Table 3 – Income tax bands for single person, primary earner in couple and secondary earner 2009 (monthly earnings)

Earner

Tax free earnings

(ISK)

Earnings taxed at

37,2% (ISK)

Single person

0 – 113.454

113.455 –

Primary earner in couple

0 – 226.909

226.910 -

Secondary earner

0

1 -

On average full-time regular salary, the effect is as shown in table 4.

 

Table 4 – Income tax liability (2009) on earned income for single person, primary earner and secondary earners on average full-time regular salary (2007) (monthly)

Earner

Income

ISK

Tax at

37,2% ISK

Personal

Discount ISK

Tax Payable

ISK

Average Tax Rate

Single person

 

330.000

 

122.760

 

42.205

 

80.555

 

24,41%

Primary earner in couple

 

 

330.000

 

 

122.760

 

 

84.410

 

 

38.350

 

 

11,62%

Secondary earner

 

330.000

 

122.760

 

0

 

122.760

 

37,20%

Justifications and explanations

It is certainly possible that on deciding to enter the workplace, the secondary earner will demand that she apply her own personal discount against her own earnings; but the couple’s  total income and tax liability will remain unchanged. Given the known costs associated with entering work, such as travel, work attire, and most conspicuously,  child-care, without the benefit of a personal discount to compensate for these, the secondary  earner may discover  that the family is little better off by her participation in paid work. Indeed, it makes more financial sense for the sole earner to increase his (or her) hours rather than encourage  the secondary earner to enter paid employment: no further child-care or work-related expenses need be incurred, and the sole earner is also likely to receive an overtime premium. This has knock-on implications for parents’ ability to be fully and equally involved with their children.

The transferability of the personal discount between couples was not intended to discourage economically inactive partners from returning to paid employment even if that is its unintended consequence.  Instead, there are a number of justifications, some ancient, some modern, for its exis- tence. However, none of these are convincing in modern times when women and men are considered equally responsible for their own financial welfare and that of their children.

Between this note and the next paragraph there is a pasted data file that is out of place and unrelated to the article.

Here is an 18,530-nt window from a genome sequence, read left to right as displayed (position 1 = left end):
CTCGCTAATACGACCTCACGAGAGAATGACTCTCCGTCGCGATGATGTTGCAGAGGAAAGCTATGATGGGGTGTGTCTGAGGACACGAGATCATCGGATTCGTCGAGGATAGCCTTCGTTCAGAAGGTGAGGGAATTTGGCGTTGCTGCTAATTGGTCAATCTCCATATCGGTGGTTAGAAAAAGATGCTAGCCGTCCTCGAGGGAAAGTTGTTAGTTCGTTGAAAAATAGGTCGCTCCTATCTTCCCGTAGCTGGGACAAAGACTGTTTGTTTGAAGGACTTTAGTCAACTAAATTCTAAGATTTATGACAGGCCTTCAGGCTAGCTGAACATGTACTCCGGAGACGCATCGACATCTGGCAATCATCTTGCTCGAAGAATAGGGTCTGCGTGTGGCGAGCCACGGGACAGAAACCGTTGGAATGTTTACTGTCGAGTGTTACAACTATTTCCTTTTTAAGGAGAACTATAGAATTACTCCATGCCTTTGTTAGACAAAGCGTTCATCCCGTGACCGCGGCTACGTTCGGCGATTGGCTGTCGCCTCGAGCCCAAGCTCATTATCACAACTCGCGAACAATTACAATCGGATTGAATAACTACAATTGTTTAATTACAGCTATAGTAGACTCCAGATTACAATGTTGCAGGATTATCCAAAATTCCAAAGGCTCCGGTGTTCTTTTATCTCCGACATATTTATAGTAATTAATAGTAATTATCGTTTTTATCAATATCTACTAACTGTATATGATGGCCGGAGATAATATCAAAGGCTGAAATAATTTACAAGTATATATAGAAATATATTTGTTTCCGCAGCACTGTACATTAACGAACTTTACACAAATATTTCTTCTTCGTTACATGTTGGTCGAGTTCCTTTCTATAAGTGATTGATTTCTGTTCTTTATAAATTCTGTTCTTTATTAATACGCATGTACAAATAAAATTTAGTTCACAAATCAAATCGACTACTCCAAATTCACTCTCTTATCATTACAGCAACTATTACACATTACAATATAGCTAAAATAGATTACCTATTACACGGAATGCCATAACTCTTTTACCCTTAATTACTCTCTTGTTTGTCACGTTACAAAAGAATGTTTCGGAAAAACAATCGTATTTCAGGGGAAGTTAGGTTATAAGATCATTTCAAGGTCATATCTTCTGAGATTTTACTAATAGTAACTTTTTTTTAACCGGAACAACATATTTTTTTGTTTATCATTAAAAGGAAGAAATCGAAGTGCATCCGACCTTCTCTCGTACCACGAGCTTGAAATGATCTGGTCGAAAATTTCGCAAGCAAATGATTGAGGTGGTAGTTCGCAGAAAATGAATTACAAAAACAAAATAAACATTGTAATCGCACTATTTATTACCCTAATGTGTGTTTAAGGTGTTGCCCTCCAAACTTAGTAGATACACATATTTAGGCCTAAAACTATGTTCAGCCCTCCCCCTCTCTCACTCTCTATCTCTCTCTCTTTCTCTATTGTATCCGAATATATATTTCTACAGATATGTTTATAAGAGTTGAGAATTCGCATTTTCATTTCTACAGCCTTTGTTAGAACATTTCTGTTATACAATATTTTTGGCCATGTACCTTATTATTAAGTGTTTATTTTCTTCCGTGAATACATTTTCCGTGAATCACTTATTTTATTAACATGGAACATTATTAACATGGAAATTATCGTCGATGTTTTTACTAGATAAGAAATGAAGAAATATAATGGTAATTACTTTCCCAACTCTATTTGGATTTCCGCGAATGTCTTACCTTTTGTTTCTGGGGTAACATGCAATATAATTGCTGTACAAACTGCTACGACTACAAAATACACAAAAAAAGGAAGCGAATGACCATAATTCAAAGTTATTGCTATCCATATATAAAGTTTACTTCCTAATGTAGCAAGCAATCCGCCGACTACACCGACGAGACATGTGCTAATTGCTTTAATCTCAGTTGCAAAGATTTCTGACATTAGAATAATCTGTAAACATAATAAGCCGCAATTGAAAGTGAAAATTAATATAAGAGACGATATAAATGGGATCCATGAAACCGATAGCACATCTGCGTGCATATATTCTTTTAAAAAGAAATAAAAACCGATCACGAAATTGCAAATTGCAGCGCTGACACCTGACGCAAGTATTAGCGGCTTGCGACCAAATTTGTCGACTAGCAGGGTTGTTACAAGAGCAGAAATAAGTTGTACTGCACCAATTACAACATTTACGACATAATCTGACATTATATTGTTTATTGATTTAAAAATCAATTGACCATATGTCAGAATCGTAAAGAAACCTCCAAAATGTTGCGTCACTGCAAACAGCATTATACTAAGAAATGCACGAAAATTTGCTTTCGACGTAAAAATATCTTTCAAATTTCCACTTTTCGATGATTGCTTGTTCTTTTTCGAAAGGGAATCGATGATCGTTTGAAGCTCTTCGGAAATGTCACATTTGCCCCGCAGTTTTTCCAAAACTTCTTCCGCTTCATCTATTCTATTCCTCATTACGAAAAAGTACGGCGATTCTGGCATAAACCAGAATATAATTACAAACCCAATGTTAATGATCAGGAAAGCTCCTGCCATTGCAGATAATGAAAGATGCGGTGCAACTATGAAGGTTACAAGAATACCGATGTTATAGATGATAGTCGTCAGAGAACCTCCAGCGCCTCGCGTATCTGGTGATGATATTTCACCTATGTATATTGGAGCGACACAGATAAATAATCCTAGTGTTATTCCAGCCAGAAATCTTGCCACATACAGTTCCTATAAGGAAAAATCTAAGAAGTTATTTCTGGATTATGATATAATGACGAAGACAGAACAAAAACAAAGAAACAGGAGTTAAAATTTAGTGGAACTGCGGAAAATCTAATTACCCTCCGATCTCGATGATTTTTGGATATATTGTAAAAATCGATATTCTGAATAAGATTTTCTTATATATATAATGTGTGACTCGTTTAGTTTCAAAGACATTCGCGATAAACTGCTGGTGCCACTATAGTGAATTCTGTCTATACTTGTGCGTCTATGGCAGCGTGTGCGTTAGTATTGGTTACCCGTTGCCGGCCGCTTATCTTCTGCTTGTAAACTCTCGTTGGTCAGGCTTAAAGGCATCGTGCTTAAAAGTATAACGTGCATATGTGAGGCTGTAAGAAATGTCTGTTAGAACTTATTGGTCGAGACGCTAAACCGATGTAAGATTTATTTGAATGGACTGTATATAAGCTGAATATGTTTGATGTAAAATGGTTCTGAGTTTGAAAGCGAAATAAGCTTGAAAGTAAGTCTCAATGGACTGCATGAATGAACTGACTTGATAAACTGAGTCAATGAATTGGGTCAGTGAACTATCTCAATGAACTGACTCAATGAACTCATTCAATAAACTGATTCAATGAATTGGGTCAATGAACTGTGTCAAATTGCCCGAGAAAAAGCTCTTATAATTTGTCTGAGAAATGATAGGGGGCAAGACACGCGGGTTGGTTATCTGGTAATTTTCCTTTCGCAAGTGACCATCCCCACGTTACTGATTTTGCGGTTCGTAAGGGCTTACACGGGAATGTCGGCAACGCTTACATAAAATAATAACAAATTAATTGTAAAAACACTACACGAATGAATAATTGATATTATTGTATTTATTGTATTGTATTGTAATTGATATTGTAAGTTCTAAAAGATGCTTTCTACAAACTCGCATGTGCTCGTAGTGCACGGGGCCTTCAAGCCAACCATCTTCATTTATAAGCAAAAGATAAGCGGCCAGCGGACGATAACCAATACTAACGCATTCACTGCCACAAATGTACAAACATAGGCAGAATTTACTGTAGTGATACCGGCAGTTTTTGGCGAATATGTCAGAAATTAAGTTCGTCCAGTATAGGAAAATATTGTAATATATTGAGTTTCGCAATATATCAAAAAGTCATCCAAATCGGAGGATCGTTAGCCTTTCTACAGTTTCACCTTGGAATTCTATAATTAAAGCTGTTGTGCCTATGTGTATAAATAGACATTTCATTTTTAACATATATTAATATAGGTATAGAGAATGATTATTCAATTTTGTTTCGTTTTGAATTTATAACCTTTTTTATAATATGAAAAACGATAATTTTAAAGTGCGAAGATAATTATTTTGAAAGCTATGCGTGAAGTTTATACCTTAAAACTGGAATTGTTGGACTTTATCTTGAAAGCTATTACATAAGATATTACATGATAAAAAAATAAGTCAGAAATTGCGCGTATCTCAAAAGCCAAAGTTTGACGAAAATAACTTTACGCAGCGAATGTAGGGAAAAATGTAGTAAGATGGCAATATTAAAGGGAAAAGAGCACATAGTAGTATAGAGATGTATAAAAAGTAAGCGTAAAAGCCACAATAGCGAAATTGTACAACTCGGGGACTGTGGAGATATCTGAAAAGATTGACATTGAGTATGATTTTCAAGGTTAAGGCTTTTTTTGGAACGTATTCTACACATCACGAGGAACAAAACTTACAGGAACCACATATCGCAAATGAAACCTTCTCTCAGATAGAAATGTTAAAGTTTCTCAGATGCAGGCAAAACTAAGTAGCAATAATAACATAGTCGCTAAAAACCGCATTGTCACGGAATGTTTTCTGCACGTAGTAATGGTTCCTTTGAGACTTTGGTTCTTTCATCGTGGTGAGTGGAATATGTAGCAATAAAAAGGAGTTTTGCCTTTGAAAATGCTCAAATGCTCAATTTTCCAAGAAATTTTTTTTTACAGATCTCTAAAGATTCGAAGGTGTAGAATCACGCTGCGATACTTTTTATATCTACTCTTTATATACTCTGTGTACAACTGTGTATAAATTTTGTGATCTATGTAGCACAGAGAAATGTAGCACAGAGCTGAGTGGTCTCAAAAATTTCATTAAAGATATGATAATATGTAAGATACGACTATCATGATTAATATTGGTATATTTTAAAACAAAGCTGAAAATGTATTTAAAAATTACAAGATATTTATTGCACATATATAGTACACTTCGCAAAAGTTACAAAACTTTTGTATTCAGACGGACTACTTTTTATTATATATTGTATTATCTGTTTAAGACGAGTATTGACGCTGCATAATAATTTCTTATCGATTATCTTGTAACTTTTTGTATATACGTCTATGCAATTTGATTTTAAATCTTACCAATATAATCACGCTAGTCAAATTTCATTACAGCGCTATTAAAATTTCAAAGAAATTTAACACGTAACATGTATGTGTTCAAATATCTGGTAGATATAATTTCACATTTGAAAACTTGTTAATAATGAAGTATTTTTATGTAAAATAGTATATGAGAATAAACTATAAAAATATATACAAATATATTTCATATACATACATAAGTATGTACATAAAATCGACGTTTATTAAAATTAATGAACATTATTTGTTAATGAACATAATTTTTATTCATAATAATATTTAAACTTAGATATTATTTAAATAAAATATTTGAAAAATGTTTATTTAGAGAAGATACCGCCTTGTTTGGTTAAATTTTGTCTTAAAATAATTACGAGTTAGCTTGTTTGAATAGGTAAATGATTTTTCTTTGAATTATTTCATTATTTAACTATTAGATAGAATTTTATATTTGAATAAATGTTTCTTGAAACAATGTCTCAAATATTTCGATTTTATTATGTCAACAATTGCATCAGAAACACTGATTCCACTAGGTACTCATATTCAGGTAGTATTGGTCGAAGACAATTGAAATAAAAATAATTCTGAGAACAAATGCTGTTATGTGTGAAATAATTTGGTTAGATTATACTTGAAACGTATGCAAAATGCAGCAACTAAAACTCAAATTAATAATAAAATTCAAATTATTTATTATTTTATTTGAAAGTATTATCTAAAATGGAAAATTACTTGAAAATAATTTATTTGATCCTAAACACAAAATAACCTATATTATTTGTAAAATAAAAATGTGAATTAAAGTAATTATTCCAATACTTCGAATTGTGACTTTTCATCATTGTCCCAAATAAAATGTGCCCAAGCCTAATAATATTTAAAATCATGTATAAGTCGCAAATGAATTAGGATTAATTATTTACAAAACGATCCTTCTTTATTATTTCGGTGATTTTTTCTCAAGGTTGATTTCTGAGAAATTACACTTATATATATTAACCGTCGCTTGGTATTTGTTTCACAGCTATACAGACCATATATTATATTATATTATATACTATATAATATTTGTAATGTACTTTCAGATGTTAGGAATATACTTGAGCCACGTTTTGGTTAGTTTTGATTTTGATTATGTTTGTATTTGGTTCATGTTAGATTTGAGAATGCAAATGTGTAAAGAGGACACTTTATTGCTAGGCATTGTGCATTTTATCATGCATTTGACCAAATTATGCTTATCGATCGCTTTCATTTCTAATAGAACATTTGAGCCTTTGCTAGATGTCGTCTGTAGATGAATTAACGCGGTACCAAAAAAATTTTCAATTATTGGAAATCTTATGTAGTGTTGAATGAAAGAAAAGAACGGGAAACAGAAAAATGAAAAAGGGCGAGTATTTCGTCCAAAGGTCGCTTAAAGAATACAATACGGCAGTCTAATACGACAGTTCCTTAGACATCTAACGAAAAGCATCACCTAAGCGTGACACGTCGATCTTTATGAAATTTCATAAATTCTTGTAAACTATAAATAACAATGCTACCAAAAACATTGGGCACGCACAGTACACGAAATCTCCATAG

Traditionally, when the tax system viewed the family as the basic unit for taxation, it was thought that the more adults in the family, the lesser the family’s ability to pay. The assumption was that on marriage, a man took on a wife whom he had to support and thus his tax liability should be reduced to take account of his lesser ability to pay. In contemporary times, there can be little support for such an infantilising interpretation of women’s role within marriage. Instead, women are considered equally responsible for providing for their families, whether they do so by means of their market- place employment, their unpaid labour within the home, or, most commonly in Iceland, both. Imputed income (benefits derived from unpaid labour) are real and a man with a home-maker spouse is not economically worse off than a single man. The single man may need to purchase services in the market-place that the primary earner obtains for free, such as cleaning, cooking, laundry and care of his children or elderly dependents, and these are not deductible from his taxable earnings.

The transferability of the personal discount continues to rely on the couple as the unit of taxation. A sole earner couple earning 500.000 ISK per month pays the same tax as a couple where each partner earns 250.000 ISK per month; they are thus treated equally. However, these couples are not horizontally equal; the former couple can benefit from much more imputed income and the latter couple will incur more work-related expenses.